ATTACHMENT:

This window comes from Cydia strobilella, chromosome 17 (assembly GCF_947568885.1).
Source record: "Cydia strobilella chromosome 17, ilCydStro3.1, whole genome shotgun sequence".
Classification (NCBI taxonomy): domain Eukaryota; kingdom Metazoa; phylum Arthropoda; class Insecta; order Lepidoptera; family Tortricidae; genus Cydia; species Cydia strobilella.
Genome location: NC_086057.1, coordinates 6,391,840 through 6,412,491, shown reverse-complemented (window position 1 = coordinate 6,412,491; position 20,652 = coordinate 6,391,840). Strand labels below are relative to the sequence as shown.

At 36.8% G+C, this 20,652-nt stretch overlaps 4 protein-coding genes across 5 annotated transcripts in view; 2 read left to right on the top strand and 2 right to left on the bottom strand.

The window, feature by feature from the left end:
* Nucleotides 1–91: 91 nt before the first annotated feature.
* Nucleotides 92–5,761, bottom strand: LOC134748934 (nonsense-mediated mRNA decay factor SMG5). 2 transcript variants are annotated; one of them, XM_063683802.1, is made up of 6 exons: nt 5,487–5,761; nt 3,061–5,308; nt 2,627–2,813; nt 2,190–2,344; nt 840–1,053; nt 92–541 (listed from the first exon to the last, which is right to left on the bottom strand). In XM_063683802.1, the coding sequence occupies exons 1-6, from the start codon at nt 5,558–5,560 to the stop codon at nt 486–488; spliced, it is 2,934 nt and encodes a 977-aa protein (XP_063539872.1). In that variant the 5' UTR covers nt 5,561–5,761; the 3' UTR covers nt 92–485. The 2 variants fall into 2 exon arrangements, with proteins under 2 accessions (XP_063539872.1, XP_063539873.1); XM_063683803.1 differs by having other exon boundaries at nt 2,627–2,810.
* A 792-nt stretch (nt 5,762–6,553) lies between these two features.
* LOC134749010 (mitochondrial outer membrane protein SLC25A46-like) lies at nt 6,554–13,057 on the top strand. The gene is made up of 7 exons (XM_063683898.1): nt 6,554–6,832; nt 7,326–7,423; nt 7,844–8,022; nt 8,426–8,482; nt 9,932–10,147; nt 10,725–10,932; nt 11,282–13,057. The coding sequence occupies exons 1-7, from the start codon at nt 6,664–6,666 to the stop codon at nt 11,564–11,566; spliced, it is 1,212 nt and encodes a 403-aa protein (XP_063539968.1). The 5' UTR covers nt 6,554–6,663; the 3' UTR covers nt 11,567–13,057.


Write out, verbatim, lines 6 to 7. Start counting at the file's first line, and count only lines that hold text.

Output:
The window, feature by feature from the left end:
* Nucleotides 1–91: 91 nt before the first annotated feature.